Alcoholic hepatitis is a pro-inflammatory clinical syndrome resulting in a wide range of clinical manifestations. Patients with AH often present with long-standing history of alcohol use (> 100 g per day for 10 to 20 years). Typically, patients with AH present with an acute onset of symptomatic hepatitis with nonspecific symptoms such as anorexia, nausea, vomiting, right upper quadrant pain, proximal muscle wasting, and fever. In particular, excessive alcohol consumption is associated with the highest risk of developing AH. Some patients report drastic increase in their alcohol consumption secondary to recent life stressors such as a divorce, death of a loved one, and loss of employment. Once clinical symptoms develop, many patients develop aversion to alcohol and may discontinue alcohol use even up to several weeks prior to presentation, commonly resulting in misdiagnosis. Therefore, it is important to have an understanding of these salient clinical features of AH and to obtain a thorough history with a focus on timing of signs and symptoms of AH[22-25]. The most common symptoms that lead patients to seek medical care include acute onset of worsening abdominal distension and icterus. Physical examination is notable for jaundice, hepatic encephalopathy, ascites, and tender hepatomegaly. The tender hepatomegaly is due to the combined effects of hepatocyte swelling in setting of steatosis and stretching of hepatic capsule with subsequent stimulation of nociceptors resulting in painful sensation. Additionally, a bruit can occasionally be appreciated over the liver as a result of increased hepatic blood flow. Other nonspecific symptoms of AH include fever and leukocytosis with neutrophil predominance, which may reflect a potential infection, such as spontaneous bacterial peritonitis especially in the setting of ascites, can occur solely due to AH. While it is worthwhile to rule out infectious sources given degree of immunosuppression from malnutrition, it is also important to understand that fever and leukocytosis may be commonly seen in the presentation of alcoholic hepatitis. Nevertheless, the importance of evaluating for infection among patients with AH cannot be understated as at least a quarter of patients have coexistent infections. Specifically, nonresponse to steroids is most predictive of infection and worse survival in this patient population.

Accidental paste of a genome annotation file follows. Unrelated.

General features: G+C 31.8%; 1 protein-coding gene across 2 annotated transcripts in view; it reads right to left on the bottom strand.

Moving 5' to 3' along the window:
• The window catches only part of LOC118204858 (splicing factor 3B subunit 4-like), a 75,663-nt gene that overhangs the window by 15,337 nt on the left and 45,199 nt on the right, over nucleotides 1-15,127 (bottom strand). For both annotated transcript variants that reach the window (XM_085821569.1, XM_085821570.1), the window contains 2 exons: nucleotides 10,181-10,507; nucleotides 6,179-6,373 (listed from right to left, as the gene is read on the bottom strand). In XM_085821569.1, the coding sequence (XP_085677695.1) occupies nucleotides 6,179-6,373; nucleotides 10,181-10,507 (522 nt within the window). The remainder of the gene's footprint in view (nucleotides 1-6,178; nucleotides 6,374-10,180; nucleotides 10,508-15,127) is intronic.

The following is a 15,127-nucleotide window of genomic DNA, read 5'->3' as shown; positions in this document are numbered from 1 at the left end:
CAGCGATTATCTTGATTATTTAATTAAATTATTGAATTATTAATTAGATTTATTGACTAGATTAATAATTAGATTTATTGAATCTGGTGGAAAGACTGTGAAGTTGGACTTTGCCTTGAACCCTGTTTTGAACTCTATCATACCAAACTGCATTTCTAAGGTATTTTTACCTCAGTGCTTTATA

Neutrophil predominance has also been noted in liver biopsies of patients with alcoholic hepatitis. Extremely high leukocyte counts (leukemoid reactions) have rarely been seen with alcoholic hepatitis and is associated with high mortalities. Other clinical features include ascites that may be due to transient elevation in portal pressure from hepatocyte swelling or from portal hypertension secondary to cirrhosis. In addition, hepatic encephalopathy and hepatorenal syndrome, both of which are poor prognostic indicators and can still occur in patients with AH in the absence of cirrhosis. Many patients with AH develop noticeable malnutrition. According to one study, malnutrition is noted in greater than 90% of patients with AH. Malnutrition may manifest clinically as temporal muscle wasting, proximal muscle atrophy, and generalized weakness. Malnourishment can be evident through laboratory findings including macrocytosis, which is suggestive of longstanding folic acid and cobalamin deficiency triggered by alcohol consumption.